We take vampires in our literary settings very much for granted nowadays. Whether it be with thanks to Edward, Angel and friends, or Anita Blake, Buffy and cohorts, such novels dealing with this subject matter are common place. Then there’s good, old fashioned Dracula. Well, he has to factor into the equation somewhere, right?
Granted, the prevalence of vamps may not be a bad thing. I am not going to bemoan choice or a widening of the genre by any means, regardless of what some of the hardcore horror fiction contingent may protest is a watering down over the years. Let’s be honest, there’s enough room for all flavours of horror sub-fiction, including that which is fang related.
However, ‘Salem’s Lot by Stephen King is a novel that blazed trails in that area of the horror fiction field when first published in 1975, whilst still paying homage to its main source of influence, Dracula, and doing a damn fine job of scaring the reader in the process. A highly watchable 1979 TV mini-series adaptation followed, and in 2004 it was again given what I consider fairly decent TV treatment.
Author Ben Mears returns to his childhood hometown of Jerusalem’s Lot following personal tragedy, and here he soon reconnects spiritually and personally with the town and its inhabitants. A key factor in his return is the eerie and domineering Marsten House, which left haunting impressions on him as a child.
Ben intends to write a book about the house, hoping to conquer his demons in the process. However, others, newly arrived in town also have an interest in the abandoned house, among other things. Barlow, and the rather curious Straker appear as buyers of the house. Both are reported business partners, and are opening an antique store in town. Barlow isn’t seen in public however. Insert ‘muahahaha’ here.
As people in the town begin to disappear – starting with youth Ralphie Glick – strange things unravel, and Ben soon has to begin to fight not just perceived demons of his past, but real evil in the present as well. Ben teams up with a number of townsfolk in his battle against evil, and it’s not long before the forces do start to stack up in number and power.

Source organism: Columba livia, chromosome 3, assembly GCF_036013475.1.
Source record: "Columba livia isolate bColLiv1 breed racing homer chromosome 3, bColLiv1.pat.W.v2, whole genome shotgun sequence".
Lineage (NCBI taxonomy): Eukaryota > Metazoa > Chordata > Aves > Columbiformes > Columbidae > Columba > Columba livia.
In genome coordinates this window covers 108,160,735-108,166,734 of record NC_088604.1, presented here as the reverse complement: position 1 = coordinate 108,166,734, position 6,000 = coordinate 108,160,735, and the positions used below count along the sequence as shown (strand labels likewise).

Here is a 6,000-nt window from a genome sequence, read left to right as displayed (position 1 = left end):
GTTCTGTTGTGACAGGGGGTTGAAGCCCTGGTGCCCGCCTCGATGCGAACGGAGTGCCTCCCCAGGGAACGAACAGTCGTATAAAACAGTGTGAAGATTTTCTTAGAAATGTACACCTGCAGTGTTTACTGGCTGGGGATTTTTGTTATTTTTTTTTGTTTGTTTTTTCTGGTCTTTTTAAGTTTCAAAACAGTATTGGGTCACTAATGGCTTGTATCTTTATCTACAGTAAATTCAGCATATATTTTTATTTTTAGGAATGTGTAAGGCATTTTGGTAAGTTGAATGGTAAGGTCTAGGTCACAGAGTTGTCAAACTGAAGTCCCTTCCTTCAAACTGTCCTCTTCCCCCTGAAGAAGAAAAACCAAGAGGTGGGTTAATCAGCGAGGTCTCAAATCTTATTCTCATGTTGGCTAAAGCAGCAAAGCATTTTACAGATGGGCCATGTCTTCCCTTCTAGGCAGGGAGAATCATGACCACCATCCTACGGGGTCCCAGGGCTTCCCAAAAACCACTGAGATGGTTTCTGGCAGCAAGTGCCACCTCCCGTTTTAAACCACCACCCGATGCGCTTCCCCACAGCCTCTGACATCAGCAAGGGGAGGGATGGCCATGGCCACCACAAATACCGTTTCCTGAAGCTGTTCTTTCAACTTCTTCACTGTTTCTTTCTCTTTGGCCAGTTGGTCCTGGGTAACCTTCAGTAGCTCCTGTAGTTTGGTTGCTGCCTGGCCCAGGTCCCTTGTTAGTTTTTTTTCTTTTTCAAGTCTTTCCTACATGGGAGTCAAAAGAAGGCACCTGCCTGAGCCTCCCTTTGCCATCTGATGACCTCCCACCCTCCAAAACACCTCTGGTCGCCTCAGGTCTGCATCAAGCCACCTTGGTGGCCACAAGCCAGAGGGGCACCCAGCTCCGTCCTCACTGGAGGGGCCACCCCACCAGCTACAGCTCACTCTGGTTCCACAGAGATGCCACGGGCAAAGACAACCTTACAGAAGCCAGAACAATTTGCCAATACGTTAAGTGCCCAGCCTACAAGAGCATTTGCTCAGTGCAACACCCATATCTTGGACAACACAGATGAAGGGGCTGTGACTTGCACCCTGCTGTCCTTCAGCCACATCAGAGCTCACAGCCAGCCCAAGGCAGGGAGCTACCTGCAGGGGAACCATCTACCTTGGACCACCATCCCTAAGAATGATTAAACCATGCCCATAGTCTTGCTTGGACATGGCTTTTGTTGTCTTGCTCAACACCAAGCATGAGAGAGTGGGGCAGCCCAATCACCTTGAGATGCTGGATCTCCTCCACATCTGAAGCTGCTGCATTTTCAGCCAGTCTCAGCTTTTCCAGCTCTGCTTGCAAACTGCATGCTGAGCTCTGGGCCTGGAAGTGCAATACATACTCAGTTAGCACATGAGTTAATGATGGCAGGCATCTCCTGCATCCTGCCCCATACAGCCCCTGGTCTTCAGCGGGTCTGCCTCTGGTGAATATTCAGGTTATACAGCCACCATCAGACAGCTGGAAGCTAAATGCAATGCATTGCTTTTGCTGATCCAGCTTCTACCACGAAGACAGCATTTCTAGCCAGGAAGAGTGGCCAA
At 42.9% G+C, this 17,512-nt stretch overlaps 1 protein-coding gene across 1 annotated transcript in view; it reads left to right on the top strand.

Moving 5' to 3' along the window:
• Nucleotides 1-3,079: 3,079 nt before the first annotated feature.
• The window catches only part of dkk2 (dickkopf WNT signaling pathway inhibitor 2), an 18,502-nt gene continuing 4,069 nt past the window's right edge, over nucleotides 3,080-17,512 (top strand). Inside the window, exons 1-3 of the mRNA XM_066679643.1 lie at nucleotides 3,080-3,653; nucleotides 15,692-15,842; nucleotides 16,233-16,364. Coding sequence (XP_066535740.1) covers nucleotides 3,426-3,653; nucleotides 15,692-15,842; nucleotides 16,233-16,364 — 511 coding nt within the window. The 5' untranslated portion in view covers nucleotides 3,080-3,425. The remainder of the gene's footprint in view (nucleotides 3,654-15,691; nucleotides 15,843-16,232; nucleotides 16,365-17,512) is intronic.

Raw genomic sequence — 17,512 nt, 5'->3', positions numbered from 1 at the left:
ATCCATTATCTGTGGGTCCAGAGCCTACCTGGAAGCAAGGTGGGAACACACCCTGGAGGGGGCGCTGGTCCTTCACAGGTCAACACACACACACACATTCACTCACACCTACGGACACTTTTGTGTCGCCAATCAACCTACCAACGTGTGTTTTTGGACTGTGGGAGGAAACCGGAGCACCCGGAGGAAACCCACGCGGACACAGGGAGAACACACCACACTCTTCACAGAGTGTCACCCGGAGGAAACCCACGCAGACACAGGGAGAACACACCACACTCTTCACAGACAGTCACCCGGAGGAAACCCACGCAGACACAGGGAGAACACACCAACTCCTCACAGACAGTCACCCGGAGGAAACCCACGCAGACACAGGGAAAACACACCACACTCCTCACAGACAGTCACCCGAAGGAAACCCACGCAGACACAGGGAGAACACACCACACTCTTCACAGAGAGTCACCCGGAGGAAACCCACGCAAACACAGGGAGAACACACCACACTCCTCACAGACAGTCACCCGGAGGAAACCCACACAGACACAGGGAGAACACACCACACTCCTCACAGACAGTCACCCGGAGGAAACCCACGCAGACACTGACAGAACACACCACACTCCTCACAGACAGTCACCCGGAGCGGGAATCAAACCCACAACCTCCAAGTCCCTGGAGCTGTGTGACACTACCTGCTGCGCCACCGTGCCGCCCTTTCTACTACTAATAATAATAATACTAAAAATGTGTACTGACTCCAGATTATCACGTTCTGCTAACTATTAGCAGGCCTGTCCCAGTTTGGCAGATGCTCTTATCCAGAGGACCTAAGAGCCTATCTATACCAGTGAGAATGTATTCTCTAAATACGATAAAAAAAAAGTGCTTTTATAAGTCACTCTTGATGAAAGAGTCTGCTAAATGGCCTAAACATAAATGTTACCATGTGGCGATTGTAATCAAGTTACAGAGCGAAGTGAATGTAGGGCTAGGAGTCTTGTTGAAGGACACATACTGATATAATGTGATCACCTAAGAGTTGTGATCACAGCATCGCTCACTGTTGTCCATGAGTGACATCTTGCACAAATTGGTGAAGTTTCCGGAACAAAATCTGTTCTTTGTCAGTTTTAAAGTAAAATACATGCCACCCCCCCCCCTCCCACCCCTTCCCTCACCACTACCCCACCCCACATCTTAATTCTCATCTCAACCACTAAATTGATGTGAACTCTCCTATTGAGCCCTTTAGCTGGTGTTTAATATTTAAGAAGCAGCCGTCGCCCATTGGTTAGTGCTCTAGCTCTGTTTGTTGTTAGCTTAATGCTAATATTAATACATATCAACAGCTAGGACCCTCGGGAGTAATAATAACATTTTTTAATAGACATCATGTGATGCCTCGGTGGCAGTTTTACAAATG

This is an enjoyable and well paced novel, not prone to some of the excessive descriptive prose that can occasionally spill onto the pages of King’s subsequent works, and really did add worthy content to the vampire literary canon.
The characters are well written, you feel sympathetic to them, their plight, and as a result feel more tied into the town and its issues – especially as they become more pressing and harrowing as the book progresses.
The atmosphere is so aptly crafted also, and two scenes stick in my mind from this book long after having closed the cover. One involves a young child scratching at a window in the dead of night, the other of Ben’s memories of the Marsten House as a child. Both are emblematic of King’s prowess in the field of writing. And damn scary too, they are.
Wondered what it would be like if the vampire of Stoker’s Dracula ever decided to set foot in sleepy mid-town America? Check out ‘Salem’s Lot for yourself and find out. You won’t be disappointed.
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